Left: Maximum blood flow velocities in healthy fish (wild type), compared with mutant fish (endoglin-mutant) for artery (red) and vein (blue). Center: Schematic of the optical-rail scenario for restoring blood flow in capillary. Blood flows through the artery (red) at the bottom and past the optical tweezers (black cross), which redirect red blood cells into the arterial capillary (red, vertical tube) and the venous capillary (blue). Right: Number of red blood cells counted per minute with the optical rail on and off.
Complex structures of tubular vessels (arteries, veins and capillaries) make up the cardiovascular systems in higher developed organisms. These systems enable nutrient transfer and gas and waste exchange. The correct shaping of blood vessels is vital during development and aging, and blood vessel malfunctions or diseases are among the most lethal disorders in humans. Understanding the biophysical cues underlying these ailments has become a top priority for researchers worldwide.
Recently, optical investigation of blood flow at the single-cell level has become a feasible, non-invasive method that allows inspection of the vascular system without causing damage or perturbations. This year, our interdisciplinary team of physicists and biomedical scientists performed an all-optical characterization of hemodynamics in active blood vessels of living zebrafish, by combining optical flow analysis with optical tweezers.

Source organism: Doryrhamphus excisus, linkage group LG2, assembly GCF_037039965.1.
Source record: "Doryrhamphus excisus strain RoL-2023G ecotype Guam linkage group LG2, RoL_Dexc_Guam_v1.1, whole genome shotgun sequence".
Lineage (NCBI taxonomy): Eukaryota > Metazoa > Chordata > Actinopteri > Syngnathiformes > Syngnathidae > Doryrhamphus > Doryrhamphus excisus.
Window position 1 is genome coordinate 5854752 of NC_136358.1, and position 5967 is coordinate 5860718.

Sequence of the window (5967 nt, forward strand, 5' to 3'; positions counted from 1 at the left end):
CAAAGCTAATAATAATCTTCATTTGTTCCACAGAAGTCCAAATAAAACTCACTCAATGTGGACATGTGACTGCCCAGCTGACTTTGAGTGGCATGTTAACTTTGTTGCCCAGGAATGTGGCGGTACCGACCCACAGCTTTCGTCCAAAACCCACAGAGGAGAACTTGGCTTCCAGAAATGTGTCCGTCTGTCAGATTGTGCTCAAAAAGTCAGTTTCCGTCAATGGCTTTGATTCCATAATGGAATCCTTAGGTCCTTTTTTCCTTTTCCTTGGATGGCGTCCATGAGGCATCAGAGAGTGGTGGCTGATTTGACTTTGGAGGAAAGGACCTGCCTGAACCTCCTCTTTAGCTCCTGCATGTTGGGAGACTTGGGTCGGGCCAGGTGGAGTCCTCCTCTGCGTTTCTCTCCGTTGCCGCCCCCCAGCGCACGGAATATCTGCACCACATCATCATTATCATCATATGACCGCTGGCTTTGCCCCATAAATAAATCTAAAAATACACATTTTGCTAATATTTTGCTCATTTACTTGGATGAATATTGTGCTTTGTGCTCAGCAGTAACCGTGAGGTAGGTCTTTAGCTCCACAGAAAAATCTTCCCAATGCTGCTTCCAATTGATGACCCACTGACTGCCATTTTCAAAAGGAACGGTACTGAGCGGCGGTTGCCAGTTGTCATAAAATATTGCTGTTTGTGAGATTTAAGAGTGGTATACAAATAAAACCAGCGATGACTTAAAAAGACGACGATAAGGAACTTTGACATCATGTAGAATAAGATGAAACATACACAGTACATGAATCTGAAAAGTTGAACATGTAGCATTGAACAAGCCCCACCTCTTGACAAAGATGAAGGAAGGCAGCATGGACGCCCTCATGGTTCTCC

First, we generated a mutation in the endoglin gene, modeling a vascular disease called hereditary hemorrhagic telangiectasia (HHT), also known as Osler’s disease.1 In humans, HHT causes internal bleeding due to abnormal blood vessel development. Our zebrafish model featured a similar abnormal formation of blood vessels, including a highly dilated connection between the major trunk artery and vein, due to enlargement of endothelial cells that cannot react properly to blood flow during embryonic development.
We next employed particle image velocimetry (PIV) with bright-field microscopy—a contactless, sterile method to access blood flow velocities2—to extract spatiotemporally resolved blood flow fields, using red blood cells (RBCs) as flow tracers. We observed significant increases in blood flow velocity in the mutant fish relative to healthy fish at key time points during embryonic development. Strikingly, blood flow velocities in mutant veins resembled those normally found in arteries.
As mutant capillaries show reduced RBC flow, we used optical tweezers for weak trapping of RBCs flowing past these capillaries.1,3 We were able to reroute RBCs into mutant capillaries, effectively alleviating symptoms of the HHT phenotype.
Thus, purely by using light, we showed that the mutation causes significant changes in blood vessel diameters and blood flow behavior.1 In vivo bright-field microscopy with PIV can be applied to many more scenarios and organisms, making them relevant technologies for biomedicine.
Robert Meissner and Cornelia Denz, Institute of Applied Physics, Westfälische Wilhelms-Universität Münster,
Wade W. Sugden and Arndt F. Siekmann, Max Planck Institute for Molecular Biomedicine, Münster, Germany
1. W.W. Sugden et al. Nat. Cell Biol. 19, 653 (2017).
2. M. Esseling et al. Appl. Opt. 49, 31 (2010).
3. F. Hoerner et al. J. Biophotonics 10, 110 (2017).